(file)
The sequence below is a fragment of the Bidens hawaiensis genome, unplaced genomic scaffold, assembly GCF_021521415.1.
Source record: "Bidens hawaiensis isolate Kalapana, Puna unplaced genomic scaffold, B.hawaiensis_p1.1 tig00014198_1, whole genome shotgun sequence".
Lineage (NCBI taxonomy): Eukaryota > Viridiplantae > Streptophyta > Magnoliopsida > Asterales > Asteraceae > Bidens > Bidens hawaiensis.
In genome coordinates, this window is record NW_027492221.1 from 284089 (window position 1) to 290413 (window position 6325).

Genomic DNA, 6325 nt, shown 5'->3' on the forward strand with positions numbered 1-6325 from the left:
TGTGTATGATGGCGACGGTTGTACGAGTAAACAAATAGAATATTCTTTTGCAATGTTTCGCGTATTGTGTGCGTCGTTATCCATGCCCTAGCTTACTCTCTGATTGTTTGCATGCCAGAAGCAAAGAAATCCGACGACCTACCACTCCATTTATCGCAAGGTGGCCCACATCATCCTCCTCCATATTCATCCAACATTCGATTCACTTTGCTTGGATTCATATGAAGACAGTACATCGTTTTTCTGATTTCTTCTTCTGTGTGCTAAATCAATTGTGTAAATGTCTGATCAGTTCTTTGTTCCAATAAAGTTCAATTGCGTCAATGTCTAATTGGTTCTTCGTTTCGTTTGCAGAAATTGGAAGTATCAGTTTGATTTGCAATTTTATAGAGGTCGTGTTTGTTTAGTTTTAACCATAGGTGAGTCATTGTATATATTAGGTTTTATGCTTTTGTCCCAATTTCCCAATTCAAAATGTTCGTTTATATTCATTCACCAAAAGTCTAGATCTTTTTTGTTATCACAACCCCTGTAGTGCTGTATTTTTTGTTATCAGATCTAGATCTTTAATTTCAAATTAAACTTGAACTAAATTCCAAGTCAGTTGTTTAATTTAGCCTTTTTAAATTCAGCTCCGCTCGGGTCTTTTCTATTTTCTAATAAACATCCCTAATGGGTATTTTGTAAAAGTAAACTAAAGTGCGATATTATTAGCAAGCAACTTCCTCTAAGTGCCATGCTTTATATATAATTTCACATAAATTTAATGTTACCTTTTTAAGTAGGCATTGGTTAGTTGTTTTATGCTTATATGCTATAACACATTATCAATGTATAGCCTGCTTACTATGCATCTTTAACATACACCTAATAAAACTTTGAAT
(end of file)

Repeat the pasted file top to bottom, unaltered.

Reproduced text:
The sequence below is a fragment of the Bidens hawaiensis genome, unplaced genomic scaffold, assembly GCF_021521415.1.
Source record: "Bidens hawaiensis isolate Kalapana, Puna unplaced genomic scaffold, B.hawaiensis_p1.1 tig00014198_1, whole genome shotgun sequence".
Lineage (NCBI taxonomy): Eukaryota > Viridiplantae > Streptophyta > Magnoliopsida > Asterales > Asteraceae > Bidens > Bidens hawaiensis.
In genome coordinates, this window is record NW_027492221.1 from 284089 (window position 1) to 290413 (window position 6325).

Genomic DNA, 6325 nt, shown 5'->3' on the forward strand with positions numbered 1-6325 from the left:
TGTGTATGATGGCGACGGTTGTACGAGTAAACAAATAGAATATTCTTTTGCAATGTTTCGCGTATTGTGTGCGTCGTTATCCATGCCCTAGCTTACTCTCTGATTGTTTGCATGCCAGAAGCAAAGAAATCCGACGACCTACCACTCCATTTATCGCAAGGTGGCCCACATCATCCTCCTCCATATTCATCCAACATTCGATTCACTTTGCTTGGATTCATATGAAGACAGTACATCGTTTTTCTGATTTCTTCTTCTGTGTGCTAAATCAATTGTGTAAATGTCTGATCAGTTCTTTGTTCCAATAAAGTTCAATTGCGTCAATGTCTAATTGGTTCTTCGTTTCGTTTGCAGAAATTGGAAGTATCAGTTTGATTTGCAATTTTATAGAGGTCGTGTTTGTTTAGTTTTAACCATAGGTGAGTCATTGTATATATTAGGTTTTATGCTTTTGTCCCAATTTCCCAATTCAAAATGTTCGTTTATATTCATTCACCAAAAGTCTAGATCTTTTTTGTTATCACAACCCCTGTAGTGCTGTATTTTTTGTTATCAGATCTAGATCTTTAATTTCAAATTAAACTTGAACTAAATTCCAAGTCAGTTGTTTAATTTAGCCTTTTTAAATTCAGCTCCGCTCGGGTCTTTTCTATTTTCTAATAAACATCCCTAATGGGTATTTTGTAAAAGTAAACTAAAGTGCGATATTATTAGCAAGCAACTTCCTCTAAGTGCCATGCTTTATATATAATTTCACATAAATTTAATGTTACCTTTTTAAGTAGGCATTGGTTAGTTGTTTTATGCTTATATGCTATAACACATTATCAATGTATAGCCTGCTTACTATGCATCTTTAACATACACCTAATAAAACTTTGAAT